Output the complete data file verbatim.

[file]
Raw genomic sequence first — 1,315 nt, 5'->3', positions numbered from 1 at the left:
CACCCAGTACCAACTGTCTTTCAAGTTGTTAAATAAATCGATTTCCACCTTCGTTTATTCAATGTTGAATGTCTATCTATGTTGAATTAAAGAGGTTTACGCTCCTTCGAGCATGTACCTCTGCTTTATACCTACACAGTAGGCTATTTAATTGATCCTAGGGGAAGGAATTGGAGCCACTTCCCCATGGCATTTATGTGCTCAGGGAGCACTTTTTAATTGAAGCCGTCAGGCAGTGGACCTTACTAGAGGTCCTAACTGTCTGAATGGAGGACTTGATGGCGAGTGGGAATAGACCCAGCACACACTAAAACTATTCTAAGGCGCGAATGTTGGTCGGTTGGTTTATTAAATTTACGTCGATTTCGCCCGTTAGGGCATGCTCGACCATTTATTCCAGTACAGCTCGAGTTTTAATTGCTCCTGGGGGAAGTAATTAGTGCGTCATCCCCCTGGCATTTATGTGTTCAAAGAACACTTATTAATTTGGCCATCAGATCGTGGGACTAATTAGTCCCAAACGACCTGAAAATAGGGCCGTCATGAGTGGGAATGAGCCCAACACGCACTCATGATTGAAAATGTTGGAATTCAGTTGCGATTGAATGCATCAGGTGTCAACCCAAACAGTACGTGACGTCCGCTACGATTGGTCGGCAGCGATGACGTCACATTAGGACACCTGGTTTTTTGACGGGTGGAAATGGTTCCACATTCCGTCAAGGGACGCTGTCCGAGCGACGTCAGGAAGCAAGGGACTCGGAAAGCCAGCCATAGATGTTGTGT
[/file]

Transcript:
Raw genomic sequence first — 1,315 nt, 5'->3', positions numbered from 1 at the left:
CACCCAGTACCAACTGTCTTTCAAGTTGTTAAATAAATCGATTTCCACCTTCGTTTATTCAATGTTGAATGTCTATCTATGTTGAATTAAAGAGGTTTACGCTCCTTCGAGCATGTACCTCTGCTTTATACCTACACAGTAGGCTATTTAATTGATCCTAGGGGAAGGAATTGGAGCCACTTCCCCATGGCATTTATGTGCTCAGGGAGCACTTTTTAATTGAAGCCGTCAGGCAGTGGACCTTACTAGAGGTCCTAACTGTCTGAATGGAGGACTTGATGGCGAGTGGGAATAGACCCAGCACACACTAAAACTATTCTAAGGCGCGAATGTTGGTCGGTTGGTTTATTAAATTTACGTCGATTTCGCCCGTTAGGGCATGCTCGACCATTTATTCCAGTACAGCTCGAGTTTTAATTGCTCCTGGGGGAAGTAATTAGTGCGTCATCCCCCTGGCATTTATGTGTTCAAAGAACACTTATTAATTTGGCCATCAGATCGTGGGACTAATTAGTCCCAAACGACCTGAAAATAGGGCCGTCATGAGTGGGAATGAGCCCAACACGCACTCATGATTGAAAATGTTGGAATTCAGTTGCGATTGAATGCATCAGGTGTCAACCCAAACAGTACGTGACGTCCGCTACGATTGGTCGGCAGCGATGACGTCACATTAGGACACCTGGTTTTTTGACGGGTGGAAATGGTTCCACATTCCGTCAAGGGACGCTGTCCGAGCGACGTCAGGAAGCAAGGGACTCGGAAAGCCAGCCATAGATGTTGTGT